From left to right, the Bronx, Queens, Manhattan, and Brooklyn. Each tile is at the same scale. Imagery from Google Maps.
Streets aren’t just for cars
So far I’ve argued mostly on the premise that streets should be built for pedestrians as well as for cars. To anyone in New York, where just as many walk and use public transit to get to work as drive, this seems blatantly obvious. Many studies indicate, as should common sense, that supporting only a car-commuter culture will negatively affect public health. Having trudged around the dismal central business districts of Worcester, New Haven, Hartford, Springfield, Sioux Falls, Detroit and so many other American cities that seem to have given up on attracting pedestrians, it’s clear that any street life that would inspire young workers and businesses to come and explore has been lost. All of these places seem to have the same vacant storefronts surrounded by massive buildings and parking structures. How free can one feel in a city where it seems safer to stay in the car? What’s the psychological effect of being chronically tethered to a two-ton hunk of aluminum and steel?
Let’s not forget the bicyclists, either. Say what you will about Mayor Bloomberg, but watching this map grow and exploring its fringes over the past decade has transformed how I feel about and move around the city. You can now bike from Westchester County to Jacob Riis Park mostly along reserved bike lanes, some of them separated from auto traffic10. I’m planning some posts about some of the nice longer trips that can be made into the Palisades, the South County Trail, and others. The bike lane effort has been a stunning accomplishment for the DOT and I only hope that they’re here to stay after the mayor leaves.
Alright, I’ve said my piece and that wraps this first part of a (possibly never-ending) series on things New York gets right. Stay tuned for articles planned on, but not limited to: pizza, subways, taxis, skylines, street food, bagels and lox… need I go on?
This post used the word “shenanigans” a total of five times.
Did I get something wrong? You can flame me on Reddit.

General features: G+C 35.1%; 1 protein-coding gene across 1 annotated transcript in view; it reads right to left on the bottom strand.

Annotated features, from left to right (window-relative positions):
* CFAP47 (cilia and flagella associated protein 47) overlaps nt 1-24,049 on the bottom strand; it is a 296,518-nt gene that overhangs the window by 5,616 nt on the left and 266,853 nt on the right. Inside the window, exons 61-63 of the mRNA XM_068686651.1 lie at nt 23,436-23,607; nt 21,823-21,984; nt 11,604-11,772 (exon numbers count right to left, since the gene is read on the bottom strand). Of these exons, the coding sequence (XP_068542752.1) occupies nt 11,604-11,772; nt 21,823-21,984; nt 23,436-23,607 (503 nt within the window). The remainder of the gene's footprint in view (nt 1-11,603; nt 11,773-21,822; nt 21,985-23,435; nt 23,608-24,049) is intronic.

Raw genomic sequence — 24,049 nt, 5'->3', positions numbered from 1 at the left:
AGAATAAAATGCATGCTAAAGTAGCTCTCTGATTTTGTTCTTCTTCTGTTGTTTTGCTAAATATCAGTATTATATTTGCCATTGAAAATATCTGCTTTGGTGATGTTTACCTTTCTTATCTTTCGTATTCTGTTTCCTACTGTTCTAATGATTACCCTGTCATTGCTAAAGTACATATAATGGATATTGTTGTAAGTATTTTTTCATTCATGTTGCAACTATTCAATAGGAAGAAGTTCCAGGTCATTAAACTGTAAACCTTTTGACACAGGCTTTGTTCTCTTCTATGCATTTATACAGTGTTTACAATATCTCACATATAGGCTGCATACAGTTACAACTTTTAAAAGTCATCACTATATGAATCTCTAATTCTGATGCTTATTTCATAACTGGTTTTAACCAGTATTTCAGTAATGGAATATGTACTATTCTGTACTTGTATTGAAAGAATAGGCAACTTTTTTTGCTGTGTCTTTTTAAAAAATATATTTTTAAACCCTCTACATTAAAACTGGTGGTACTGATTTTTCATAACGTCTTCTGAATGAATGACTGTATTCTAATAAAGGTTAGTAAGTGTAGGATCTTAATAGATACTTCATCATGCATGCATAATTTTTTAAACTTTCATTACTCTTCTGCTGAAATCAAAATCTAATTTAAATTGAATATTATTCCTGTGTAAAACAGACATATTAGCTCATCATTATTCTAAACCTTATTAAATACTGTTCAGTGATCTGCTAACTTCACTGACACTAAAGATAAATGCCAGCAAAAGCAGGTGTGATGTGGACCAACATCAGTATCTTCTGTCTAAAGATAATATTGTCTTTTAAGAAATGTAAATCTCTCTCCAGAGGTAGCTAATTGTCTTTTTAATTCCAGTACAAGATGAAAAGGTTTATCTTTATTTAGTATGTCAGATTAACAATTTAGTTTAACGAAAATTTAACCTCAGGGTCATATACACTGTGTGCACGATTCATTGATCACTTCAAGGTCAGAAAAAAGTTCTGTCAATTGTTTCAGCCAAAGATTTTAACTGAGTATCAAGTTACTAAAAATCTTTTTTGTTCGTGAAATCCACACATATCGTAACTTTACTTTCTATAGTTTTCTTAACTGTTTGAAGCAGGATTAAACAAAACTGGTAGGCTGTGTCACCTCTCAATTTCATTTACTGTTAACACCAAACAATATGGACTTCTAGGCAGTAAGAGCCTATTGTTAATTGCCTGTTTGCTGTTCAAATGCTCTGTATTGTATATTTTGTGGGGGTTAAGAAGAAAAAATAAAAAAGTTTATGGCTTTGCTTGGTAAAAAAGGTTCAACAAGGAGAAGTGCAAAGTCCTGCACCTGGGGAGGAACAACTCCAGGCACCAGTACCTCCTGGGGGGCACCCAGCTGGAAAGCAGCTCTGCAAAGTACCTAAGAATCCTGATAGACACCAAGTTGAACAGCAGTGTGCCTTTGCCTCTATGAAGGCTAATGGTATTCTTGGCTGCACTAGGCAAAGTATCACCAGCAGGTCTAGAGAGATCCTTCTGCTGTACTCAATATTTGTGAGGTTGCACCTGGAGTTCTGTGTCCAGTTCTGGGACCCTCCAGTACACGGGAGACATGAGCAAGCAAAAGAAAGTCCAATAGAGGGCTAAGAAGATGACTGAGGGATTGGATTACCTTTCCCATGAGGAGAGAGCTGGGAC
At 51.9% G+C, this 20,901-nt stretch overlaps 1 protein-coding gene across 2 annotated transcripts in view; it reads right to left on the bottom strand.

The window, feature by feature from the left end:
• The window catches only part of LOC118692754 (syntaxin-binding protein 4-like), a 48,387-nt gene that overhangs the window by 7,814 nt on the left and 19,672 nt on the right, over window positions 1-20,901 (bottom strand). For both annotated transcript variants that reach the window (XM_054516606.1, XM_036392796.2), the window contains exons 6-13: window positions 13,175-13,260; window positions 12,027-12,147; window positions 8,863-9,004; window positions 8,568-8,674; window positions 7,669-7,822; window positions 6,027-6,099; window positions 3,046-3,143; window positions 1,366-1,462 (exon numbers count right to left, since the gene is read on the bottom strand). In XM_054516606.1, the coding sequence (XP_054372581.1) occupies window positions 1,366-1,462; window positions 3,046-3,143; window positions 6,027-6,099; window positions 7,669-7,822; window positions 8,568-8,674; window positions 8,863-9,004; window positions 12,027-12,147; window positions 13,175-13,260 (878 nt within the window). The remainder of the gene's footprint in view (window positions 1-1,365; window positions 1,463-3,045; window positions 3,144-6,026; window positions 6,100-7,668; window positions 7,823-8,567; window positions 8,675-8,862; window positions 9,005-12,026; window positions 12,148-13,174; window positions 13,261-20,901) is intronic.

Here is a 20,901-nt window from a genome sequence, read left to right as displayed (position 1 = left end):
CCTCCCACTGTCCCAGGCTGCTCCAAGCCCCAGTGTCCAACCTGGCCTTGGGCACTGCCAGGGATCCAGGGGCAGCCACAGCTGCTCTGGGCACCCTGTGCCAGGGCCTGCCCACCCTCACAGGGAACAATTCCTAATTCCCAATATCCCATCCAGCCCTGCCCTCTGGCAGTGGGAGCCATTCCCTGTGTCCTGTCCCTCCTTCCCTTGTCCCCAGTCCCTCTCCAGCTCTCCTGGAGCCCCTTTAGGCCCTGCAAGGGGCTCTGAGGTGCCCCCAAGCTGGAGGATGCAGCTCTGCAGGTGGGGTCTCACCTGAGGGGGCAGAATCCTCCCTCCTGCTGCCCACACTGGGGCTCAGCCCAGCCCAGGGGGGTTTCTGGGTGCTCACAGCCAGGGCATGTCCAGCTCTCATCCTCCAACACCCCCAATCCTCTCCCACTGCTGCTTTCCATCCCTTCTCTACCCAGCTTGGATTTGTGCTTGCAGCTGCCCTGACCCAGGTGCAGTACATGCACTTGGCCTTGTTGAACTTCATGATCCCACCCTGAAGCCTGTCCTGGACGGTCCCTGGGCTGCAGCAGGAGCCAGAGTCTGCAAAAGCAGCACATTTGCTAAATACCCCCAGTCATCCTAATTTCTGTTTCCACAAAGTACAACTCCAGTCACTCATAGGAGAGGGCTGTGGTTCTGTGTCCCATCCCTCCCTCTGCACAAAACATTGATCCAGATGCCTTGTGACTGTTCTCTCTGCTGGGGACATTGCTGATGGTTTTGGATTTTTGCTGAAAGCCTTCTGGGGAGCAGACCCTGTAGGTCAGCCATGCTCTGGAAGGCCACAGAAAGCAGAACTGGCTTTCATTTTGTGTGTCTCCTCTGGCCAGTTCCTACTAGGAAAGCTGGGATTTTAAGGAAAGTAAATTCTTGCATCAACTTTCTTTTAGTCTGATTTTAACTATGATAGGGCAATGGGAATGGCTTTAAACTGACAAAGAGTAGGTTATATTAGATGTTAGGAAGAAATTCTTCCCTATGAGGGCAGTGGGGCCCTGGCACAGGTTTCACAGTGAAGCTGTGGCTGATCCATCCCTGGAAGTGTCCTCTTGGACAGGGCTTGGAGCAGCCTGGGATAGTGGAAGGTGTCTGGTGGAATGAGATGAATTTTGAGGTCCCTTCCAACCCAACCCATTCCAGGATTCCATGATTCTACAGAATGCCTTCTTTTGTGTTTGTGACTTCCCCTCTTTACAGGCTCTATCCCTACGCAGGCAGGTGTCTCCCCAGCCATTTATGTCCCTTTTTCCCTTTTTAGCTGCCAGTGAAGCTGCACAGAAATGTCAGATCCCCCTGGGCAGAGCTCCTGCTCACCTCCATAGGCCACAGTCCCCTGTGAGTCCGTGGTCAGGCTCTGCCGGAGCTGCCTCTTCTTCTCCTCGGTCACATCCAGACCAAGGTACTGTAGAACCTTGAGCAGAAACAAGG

This is the correct way to say a Manhattan address, with street name before avenue. If you’re cabbing to the East Village, don’t mess this up. It’s in the rules. Technically only two blocks exist where this could be ambiguous, but still. If you clicked that link, you may have noticed Google gets it wrong. Google is not a New Yorker. ↩
Boston had a rail line through the South End and Back Bay sunk into a tunnel in preparation for the construction of a new highway, but resistance was so fierce following the Central artery disaster that it was abandoned. Decades later, it was repurposed into one of a neat linear park that connects the surrounding neighborhoods. ↩
The idea was to facilitate movement between Long Island and Jersey, although why this had to occur through the most crowded and expensive part of Manhattan was an objection that thankfully was never overcome. The only expressway of this category, the Trans-Manhattan Expressway, has become a continually-clogged pinchpoint for interstate trucking and travellers, with less than ideal consequences for local residents. The Mid-Manhattan Expressway project did inspire some impressive “futurism”-laden design illustrations, though. ↩
I’m not kidding about it being dangerous. In the 90’s an average of 10 people were killed per year trying to cross Queens Boulevard, earning it the name The Boulevard of Death and the installation of cheerful signs proclaiming A pedestrian was killed crossing here. ↩
A rather fun counterpoint to this article is a critique of the Commissioner’s Plan apparently written in the 1930’s, which marveled that a city of 85,000 could have laid itself out in preparation for millions of residents, but proposes that more avenues and diagonal arteries should have been included, and less cross streets. From the standpoint of 2013, I’m not sure I agree. Broadway creates confusing and crowded 6-way intersections wherever it crosses an avenue, and its controversial replacement with a pedestrian plaza in Times Square has actually improved safety and traffic in that area. ↩
They aren’t always respected: as this short video tracing the bike lane on W 106th St. shows, many cars and UPS men will use the lane as an excuse for more shenanigans. But the occasional intrusions aside, is this not a glorious way to move about a city? ↩